Dillon missed out on the Junior Kentucky Futurity and in a summary of the season in the Detroit Free Press it said «The 2 year olds raced faster than they did in 1911 but not so well as in 1910 when two of them beat 2:10 and two others beat 2:11 in their engagements. However, the sickness of Dillon Axworthy may have something to do with 2:10 not being beaten, for that one appeared to be a grand colt.» The world record stood at the time stood at 2:09 1/2, set by Justice Brooke two years earlier, and it is not inconceivable that Dillon would have beaten it had he stayed fresh in Kentucky.

With 4 wins in 5 starts, Dillon earned $5970 as a 2 year old. He was the not winningest 2-year-old, that honor falling to Lord Allen, with seasonal earnings of $6860, who had taken advantage of Dillon’s illness to win the Junior Kentucky Futurity. Lord Allen was also the fastest 2-year-old with 2:11, slightly better than Dillon’s 2:11 1/4. Observers generally agreed that Dillon was by far better than Lord Allen both in terms of speed and strength but Dillon lacked «perfect manners» and did for example not always leave well.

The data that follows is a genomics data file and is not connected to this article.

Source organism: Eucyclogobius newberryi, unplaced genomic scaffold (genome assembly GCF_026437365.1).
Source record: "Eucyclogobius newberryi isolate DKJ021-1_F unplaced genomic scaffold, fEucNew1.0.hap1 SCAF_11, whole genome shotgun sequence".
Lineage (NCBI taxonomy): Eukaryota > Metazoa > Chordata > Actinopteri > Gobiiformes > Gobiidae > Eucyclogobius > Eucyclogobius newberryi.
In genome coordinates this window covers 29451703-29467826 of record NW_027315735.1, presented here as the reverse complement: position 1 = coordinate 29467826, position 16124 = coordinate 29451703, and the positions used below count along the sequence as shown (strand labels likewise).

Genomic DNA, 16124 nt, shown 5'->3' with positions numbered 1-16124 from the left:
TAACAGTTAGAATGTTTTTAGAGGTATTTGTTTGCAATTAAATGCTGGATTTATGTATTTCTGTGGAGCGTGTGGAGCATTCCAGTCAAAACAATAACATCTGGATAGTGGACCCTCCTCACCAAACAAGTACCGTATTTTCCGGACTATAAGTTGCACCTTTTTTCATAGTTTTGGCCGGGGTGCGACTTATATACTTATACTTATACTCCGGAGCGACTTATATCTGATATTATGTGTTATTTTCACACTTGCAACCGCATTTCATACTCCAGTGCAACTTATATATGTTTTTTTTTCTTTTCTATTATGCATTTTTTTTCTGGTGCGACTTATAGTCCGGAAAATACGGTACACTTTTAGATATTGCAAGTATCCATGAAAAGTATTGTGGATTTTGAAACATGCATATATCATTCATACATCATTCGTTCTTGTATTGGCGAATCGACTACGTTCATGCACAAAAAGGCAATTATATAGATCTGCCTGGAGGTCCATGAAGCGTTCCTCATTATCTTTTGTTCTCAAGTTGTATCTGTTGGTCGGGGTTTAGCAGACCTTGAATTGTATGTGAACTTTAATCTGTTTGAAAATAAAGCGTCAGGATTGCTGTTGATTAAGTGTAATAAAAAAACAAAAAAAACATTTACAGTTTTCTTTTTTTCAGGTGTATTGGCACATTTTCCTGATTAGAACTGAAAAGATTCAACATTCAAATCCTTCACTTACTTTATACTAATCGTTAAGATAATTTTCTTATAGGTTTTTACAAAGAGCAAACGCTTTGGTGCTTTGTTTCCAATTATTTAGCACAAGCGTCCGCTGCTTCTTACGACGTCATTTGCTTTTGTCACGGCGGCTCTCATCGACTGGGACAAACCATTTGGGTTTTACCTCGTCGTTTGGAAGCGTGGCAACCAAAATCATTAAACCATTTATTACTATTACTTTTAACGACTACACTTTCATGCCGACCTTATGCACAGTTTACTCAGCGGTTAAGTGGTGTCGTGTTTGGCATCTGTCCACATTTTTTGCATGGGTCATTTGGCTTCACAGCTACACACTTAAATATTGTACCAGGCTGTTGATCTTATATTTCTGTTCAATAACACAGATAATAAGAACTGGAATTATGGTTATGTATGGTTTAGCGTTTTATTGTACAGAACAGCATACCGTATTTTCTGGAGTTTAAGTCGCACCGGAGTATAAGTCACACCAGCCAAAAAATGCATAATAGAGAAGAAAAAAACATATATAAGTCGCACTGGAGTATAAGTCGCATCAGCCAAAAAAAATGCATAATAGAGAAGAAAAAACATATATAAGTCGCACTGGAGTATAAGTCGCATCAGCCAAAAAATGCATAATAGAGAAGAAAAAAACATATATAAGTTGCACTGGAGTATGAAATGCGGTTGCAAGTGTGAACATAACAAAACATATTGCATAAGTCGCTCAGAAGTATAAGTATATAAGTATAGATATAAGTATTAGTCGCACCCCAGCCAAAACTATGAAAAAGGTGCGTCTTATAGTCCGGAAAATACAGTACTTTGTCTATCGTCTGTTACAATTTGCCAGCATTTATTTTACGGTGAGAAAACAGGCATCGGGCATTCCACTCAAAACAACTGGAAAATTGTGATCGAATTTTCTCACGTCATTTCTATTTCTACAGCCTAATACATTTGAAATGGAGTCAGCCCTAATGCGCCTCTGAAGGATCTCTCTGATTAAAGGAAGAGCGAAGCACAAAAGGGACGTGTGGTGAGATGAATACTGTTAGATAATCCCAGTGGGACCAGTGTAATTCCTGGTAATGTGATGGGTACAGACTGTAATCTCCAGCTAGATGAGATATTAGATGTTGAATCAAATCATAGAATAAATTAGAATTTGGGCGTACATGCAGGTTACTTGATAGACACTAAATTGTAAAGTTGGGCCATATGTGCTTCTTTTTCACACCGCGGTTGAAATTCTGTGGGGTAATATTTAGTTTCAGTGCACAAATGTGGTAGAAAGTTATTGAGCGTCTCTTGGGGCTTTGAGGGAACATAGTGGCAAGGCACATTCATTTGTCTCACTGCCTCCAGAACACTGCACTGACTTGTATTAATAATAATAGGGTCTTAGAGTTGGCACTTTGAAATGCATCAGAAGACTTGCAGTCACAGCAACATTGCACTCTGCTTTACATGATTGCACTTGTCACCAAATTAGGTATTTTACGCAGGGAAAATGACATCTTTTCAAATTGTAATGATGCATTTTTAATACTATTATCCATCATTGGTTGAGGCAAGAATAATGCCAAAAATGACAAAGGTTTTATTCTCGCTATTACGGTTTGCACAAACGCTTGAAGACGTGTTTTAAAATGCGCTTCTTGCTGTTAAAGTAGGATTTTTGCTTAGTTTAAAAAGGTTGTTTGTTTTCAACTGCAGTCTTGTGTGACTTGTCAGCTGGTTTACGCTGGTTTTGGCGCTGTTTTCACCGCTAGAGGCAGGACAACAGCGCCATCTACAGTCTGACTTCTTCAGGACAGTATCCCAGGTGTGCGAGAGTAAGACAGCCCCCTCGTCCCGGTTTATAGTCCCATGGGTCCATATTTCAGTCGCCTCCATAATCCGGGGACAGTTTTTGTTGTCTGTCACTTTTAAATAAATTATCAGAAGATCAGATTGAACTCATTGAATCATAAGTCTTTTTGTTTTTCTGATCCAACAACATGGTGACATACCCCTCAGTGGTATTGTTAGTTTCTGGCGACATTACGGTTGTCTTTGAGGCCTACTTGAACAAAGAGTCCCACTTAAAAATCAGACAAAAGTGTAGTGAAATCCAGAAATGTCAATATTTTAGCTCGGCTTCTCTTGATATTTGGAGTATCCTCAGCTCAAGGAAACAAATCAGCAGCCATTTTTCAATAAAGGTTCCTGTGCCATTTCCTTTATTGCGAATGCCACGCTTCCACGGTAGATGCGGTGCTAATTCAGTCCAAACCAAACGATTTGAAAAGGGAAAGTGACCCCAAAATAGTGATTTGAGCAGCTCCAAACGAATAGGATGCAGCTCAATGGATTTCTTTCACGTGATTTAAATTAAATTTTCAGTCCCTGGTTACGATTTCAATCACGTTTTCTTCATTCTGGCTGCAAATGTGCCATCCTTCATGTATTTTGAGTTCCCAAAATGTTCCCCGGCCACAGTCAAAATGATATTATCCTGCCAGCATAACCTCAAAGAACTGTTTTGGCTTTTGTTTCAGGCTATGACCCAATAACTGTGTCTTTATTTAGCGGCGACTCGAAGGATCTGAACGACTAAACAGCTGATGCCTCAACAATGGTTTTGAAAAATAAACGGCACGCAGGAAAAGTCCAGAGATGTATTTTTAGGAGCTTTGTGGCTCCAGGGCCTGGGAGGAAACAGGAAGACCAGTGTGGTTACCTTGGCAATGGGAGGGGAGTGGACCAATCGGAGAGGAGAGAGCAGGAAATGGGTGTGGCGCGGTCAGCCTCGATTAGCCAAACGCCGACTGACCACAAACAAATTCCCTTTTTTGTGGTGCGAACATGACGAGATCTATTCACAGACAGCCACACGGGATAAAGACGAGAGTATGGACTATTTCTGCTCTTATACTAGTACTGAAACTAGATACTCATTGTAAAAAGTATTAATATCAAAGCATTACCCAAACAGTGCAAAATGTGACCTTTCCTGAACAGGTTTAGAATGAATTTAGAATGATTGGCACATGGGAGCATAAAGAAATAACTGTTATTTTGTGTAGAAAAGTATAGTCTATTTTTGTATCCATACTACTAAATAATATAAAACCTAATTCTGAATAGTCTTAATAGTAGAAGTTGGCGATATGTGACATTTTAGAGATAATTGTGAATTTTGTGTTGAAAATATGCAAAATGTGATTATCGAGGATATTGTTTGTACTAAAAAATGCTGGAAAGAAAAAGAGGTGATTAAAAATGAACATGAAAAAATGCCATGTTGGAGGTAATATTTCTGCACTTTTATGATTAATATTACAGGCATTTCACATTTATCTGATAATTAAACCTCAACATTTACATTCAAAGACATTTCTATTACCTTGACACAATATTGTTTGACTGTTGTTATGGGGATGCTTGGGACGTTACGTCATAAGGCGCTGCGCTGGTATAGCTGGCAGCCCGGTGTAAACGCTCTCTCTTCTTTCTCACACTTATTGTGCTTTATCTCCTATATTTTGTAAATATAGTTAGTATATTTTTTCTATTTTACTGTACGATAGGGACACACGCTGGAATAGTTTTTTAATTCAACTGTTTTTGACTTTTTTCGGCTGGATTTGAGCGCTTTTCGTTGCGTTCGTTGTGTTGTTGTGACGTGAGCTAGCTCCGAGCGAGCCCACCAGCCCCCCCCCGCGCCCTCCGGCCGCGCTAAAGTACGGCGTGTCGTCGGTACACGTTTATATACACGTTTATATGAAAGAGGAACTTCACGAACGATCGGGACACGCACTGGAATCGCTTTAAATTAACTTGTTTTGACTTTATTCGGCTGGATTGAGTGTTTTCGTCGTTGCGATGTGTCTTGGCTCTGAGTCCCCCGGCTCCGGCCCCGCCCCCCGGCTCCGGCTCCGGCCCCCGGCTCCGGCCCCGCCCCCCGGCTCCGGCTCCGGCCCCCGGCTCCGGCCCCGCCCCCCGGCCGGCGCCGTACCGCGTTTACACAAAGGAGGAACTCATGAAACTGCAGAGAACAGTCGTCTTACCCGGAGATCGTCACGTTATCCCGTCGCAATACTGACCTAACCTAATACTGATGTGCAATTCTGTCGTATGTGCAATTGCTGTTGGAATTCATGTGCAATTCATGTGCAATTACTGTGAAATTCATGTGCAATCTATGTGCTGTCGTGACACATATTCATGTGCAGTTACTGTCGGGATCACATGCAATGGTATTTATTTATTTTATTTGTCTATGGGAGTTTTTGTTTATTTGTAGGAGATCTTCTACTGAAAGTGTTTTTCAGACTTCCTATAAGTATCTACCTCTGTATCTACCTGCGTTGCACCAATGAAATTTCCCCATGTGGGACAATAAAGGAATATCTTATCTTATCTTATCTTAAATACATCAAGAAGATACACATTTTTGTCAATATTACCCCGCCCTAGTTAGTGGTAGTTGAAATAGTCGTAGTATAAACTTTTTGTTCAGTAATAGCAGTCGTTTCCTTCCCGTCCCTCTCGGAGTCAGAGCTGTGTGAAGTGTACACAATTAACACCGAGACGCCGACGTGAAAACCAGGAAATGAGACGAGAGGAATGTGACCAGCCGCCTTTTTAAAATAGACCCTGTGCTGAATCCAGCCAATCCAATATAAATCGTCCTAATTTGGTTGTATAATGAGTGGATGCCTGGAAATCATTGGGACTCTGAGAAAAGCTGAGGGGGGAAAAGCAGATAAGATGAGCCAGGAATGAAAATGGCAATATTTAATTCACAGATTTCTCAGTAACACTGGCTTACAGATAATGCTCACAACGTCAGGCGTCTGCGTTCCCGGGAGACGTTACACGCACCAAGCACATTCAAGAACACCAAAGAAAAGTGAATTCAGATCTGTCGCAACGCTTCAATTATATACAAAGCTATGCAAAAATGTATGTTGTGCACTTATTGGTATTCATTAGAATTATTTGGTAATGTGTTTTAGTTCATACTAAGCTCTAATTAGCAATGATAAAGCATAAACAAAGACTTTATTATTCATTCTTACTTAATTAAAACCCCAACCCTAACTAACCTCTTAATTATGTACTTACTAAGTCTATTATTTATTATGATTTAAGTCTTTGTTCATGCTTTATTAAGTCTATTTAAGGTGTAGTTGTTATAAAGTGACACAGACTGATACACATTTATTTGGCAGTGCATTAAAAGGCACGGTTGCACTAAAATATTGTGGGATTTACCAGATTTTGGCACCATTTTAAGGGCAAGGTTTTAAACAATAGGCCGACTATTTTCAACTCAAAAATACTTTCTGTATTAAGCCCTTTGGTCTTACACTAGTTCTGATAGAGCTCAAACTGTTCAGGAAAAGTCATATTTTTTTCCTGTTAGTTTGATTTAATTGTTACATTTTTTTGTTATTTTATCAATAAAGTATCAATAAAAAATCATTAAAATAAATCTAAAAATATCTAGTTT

As Dillon Axworthy was prepared for his 3-year-old season, his dam Adioo Dillon was sold at the Old Glory auction in February for $4500. She was bought by Charles A Tanner, the trainer of Uhlan, acting on behalf of CKG Billings, the owner of Uhlan. Billings wanted to buy a lot of promising broodmares to breed to his champion stallion The Harvester. The same spring Coxe bred Dillon Axworthy to several of his own mares. One of these matings produced Miss Bertha Dillon who won the Matron at 3 and later set a new world record before going on to be one of the best and most influential broodmares in Hanover Shoe Farms’ history.